In case you missed part one of this tale, here’s what you need to know.

My husband and I have known for a while that we needed to clean the deck and do something with the sun-room siding, but it never made the priority list.

And then I noticed the teeny hole in one corner of the wall.

It turned out that the little hole was symptomatic of a much bigger problem. If that’s not a metaphor, I’ve never met one.

The tale of the tiny hole

Our little home repair project turned out not to be so little. We thought we were replacing a panel of siding that was missing a tiny corner. As it turned out, we were dealing with some serious rot.

While we were discovering the full extent of the problem and working out a new plan of action, I realized just how symbolic it all was.

What you see is not always what you get

Just as the paneling had hidden the rot happening behind it, a veneer of wellness can hide a multitude of invisible illnesses.

It might be a facade put up by the person who is suffering, as so often happens with mental illness. Some illnesses cause pain and fatigue in a person who looks perfectly well outwardly. Other issues flare up unpredictably, taking down a fully functioning person in an instant.

Unless a person has opened up to you about what they are really dealing with, your perception could be almost entirely faulty.

On the flip side, when dealing with our own problems, we might find that what we believe to be the problem is really only a symptom of an underlying issue. We could be engaging in self-deception as a coping mechanism, or perhaps we haven’t had reason to look deeper.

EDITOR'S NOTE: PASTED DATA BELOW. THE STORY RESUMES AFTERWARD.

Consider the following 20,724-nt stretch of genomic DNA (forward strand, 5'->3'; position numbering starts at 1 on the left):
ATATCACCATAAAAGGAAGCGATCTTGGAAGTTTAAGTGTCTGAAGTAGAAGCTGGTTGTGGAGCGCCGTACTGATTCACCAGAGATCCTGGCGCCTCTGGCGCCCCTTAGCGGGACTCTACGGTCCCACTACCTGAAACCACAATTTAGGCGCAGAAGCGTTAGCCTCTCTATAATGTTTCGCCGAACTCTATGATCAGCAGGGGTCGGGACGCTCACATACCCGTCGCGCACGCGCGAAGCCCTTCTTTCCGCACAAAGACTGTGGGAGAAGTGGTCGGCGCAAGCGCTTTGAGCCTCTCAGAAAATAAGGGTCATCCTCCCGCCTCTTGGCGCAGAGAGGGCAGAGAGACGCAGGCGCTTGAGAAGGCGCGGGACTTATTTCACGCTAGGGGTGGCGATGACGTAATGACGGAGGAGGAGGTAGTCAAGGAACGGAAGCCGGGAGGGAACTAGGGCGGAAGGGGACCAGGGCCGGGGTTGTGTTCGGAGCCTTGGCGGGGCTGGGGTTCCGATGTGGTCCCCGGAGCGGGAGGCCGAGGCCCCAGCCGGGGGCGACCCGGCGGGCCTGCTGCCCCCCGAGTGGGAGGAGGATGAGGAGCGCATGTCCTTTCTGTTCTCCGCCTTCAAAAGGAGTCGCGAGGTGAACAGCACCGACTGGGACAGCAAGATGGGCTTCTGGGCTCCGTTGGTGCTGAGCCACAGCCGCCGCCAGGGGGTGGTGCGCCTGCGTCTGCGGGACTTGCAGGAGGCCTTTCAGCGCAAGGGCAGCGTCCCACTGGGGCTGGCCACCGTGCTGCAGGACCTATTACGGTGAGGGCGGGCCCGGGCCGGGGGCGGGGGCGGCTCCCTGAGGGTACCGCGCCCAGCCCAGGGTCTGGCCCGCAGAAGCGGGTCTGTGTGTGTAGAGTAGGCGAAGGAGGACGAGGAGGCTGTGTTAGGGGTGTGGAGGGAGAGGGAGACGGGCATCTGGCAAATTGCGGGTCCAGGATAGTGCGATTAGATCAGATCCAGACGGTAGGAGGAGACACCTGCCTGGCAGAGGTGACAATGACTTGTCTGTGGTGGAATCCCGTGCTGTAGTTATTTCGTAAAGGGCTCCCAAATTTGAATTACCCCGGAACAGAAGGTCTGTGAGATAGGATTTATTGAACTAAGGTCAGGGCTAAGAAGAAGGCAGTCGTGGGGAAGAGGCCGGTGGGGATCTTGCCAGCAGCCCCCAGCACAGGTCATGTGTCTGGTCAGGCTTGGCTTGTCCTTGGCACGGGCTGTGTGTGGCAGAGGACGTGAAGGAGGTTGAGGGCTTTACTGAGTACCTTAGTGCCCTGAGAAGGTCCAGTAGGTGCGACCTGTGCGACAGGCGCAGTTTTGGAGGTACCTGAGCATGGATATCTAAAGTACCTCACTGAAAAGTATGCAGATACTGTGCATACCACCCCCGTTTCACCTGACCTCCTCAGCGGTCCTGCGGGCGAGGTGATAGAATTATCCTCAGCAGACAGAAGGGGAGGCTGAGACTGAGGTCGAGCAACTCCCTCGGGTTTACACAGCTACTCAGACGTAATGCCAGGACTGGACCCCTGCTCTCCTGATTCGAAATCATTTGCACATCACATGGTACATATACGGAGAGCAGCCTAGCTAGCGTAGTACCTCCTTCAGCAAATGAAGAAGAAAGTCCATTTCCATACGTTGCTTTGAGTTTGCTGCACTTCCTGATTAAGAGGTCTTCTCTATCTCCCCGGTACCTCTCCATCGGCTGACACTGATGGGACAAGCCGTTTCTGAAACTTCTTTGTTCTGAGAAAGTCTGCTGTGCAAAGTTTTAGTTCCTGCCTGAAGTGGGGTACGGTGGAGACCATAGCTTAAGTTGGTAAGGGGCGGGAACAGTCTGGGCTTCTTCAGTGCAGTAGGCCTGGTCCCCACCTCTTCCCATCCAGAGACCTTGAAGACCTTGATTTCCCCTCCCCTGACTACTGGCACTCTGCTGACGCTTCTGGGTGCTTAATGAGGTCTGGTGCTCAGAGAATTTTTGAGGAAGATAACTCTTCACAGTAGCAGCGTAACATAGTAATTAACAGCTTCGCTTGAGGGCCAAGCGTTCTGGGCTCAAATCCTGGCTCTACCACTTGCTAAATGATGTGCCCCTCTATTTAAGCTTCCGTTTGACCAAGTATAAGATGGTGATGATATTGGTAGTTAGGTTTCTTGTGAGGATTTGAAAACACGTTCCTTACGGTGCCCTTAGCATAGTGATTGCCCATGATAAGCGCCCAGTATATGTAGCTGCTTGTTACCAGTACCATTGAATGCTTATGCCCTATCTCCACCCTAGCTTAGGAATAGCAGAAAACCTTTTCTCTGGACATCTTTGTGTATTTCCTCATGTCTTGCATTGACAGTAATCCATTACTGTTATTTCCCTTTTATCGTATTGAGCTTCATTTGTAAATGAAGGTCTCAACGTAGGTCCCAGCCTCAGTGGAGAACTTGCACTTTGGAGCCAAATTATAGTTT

There are things you know about and things you don’t, the known and the unknown, and in between are the doors–that’s us.

Ray Manzarek, co-founder of The Doors

Sometimes a patch is the right answer and sometimes it isn’t.

Originally, we had planned to patch the hole in the wall. This would have been perfectly fine if the problem we were fixing was the problem we thought we were fixing. The perceived problem was a hole that would allow mice to get through the hole and overwinter in our sun-room.

This is like putting a bandage on a cut to keep germs out while it heals. Excellent plan, mom-approved.

As we discovered, our problem was bigger than a mouse hole. Putting a patch over this would actually have made the problem worse. Not only would we have been trapping moisture and rot behind the patch, but we would have been covering up all evidence that there was still a problem.

This is more like putting a bandage on an infected cut. You’re not keeping the germs out, you’re keeping them in. Terrible plan, mom comes in with a hard no.

Sometimes you have to patch anyway.

Living in the northern part of the United States, we can feel the bite of the colder seasons already. Our vacation days have been used or accounted for, and we simply don’t have enough warm weekends left to properly deal with this problem.

We looked at our available options, and we chose to patch.

We pulled off all the old paneling and scraped and swept away all the rot we could. We cleaned the wood on the deck right against the wall to get rid of anything that was growing in it. We let everything on the outside dry as much as we could, and then we sealed everything up before the afternoon rains came.

In our bandage analogy, this is like cleaning the infected area, putting an antibacterial ointment on it, and then bandaging it to keep it dry and clean. You probably haven’t solved the problem, but with luck, you have kept it from getting worse until it can be dealt with properly.

If you ignore a problem it can get worse.

The best time to deal with a problem is when you first notice it exists. If you tend to a wound right away, you may never even need a simple bandage. Keeping it clean and dry is simple maintenance that can prevent infection. Yet even a small cut can develop into a serious issue without proper care.